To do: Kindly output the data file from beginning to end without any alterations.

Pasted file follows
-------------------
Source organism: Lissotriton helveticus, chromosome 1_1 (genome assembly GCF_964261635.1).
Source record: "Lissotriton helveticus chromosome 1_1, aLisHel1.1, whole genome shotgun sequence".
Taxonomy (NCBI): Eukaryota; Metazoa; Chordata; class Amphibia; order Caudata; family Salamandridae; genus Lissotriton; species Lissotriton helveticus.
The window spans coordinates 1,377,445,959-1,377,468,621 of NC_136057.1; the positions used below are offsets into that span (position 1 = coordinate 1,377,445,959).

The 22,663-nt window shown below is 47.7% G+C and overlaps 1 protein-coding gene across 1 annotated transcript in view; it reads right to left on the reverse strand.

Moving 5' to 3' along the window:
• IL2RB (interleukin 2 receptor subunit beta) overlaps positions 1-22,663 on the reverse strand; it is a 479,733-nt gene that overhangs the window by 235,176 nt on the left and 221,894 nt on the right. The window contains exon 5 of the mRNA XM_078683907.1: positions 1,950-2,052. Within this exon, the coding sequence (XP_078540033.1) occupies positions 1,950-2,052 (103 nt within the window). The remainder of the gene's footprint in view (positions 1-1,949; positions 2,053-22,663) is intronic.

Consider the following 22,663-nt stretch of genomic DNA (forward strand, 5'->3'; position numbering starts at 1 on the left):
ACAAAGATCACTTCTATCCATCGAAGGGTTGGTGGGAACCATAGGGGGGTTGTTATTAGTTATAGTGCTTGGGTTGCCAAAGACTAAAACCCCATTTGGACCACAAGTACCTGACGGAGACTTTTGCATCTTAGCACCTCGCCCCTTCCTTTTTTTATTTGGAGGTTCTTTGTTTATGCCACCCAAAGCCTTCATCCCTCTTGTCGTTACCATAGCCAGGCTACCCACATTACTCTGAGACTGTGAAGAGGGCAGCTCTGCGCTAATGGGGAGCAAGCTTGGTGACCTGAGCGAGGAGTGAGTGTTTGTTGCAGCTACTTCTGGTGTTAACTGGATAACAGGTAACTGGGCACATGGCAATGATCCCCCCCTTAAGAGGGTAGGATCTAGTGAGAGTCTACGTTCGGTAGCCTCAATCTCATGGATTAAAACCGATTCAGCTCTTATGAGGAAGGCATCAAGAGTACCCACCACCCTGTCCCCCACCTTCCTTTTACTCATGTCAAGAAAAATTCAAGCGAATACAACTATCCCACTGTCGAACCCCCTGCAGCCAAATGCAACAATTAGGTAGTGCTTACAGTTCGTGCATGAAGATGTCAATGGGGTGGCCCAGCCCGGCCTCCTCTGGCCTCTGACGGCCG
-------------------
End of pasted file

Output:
Source organism: Lissotriton helveticus, chromosome 1_1 (genome assembly GCF_964261635.1).
Source record: "Lissotriton helveticus chromosome 1_1, aLisHel1.1, whole genome shotgun sequence".
Taxonomy (NCBI): Eukaryota; Metazoa; Chordata; class Amphibia; order Caudata; family Salamandridae; genus Lissotriton; species Lissotriton helveticus.
The window spans coordinates 1,377,445,959-1,377,468,621 of NC_136057.1; the positions used below are offsets into that span (position 1 = coordinate 1,377,445,959).

The 22,663-nt window shown below is 47.7% G+C and overlaps 1 protein-coding gene across 1 annotated transcript in view; it reads right to left on the reverse strand.

Moving 5' to 3' along the window:
• IL2RB (interleukin 2 receptor subunit beta) overlaps positions 1-22,663 on the reverse strand; it is a 479,733-nt gene that overhangs the window by 235,176 nt on the left and 221,894 nt on the right. The window contains exon 5 of the mRNA XM_078683907.1: positions 1,950-2,052. Within this exon, the coding sequence (XP_078540033.1) occupies positions 1,950-2,052 (103 nt within the window). The remainder of the gene's footprint in view (positions 1-1,949; positions 2,053-22,663) is intronic.

Consider the following 22,663-nt stretch of genomic DNA (forward strand, 5'->3'; position numbering starts at 1 on the left):
ACAAAGATCACTTCTATCCATCGAAGGGTTGGTGGGAACCATAGGGGGGTTGTTATTAGTTATAGTGCTTGGGTTGCCAAAGACTAAAACCCCATTTGGACCACAAGTACCTGACGGAGACTTTTGCATCTTAGCACCTCGCCCCTTCCTTTTTTTATTTGGAGGTTCTTTGTTTATGCCACCCAAAGCCTTCATCCCTCTTGTCGTTACCATAGCCAGGCTACCCACATTACTCTGAGACTGTGAAGAGGGCAGCTCTGCGCTAATGGGGAGCAAGCTTGGTGACCTGAGCGAGGAGTGAGTGTTTGTTGCAGCTACTTCTGGTGTTAACTGGATAACAGGTAACTGGGCACATGGCAATGATCCCCCCCTTAAGAGGGTAGGATCTAGTGAGAGTCTACGTTCGGTAGCCTCAATCTCATGGATTAAAACCGATTCAGCTCTTATGAGGAAGGCATCAAGAGTACCCACCACCCTGTCCCCCACCTTCCTTTTACTCATGTCAAGAAAAATTCAAGCGAATACAACTATCCCACTGTCGAACCCCCTGCAGCCAAATGCAACAATTAGGTAGTGCTTACAGTTCGTGCATGAAGATGTCAATGGGGTGGCCCAGCCCGGCCTCCTCTGGCCTCTGACGGCCG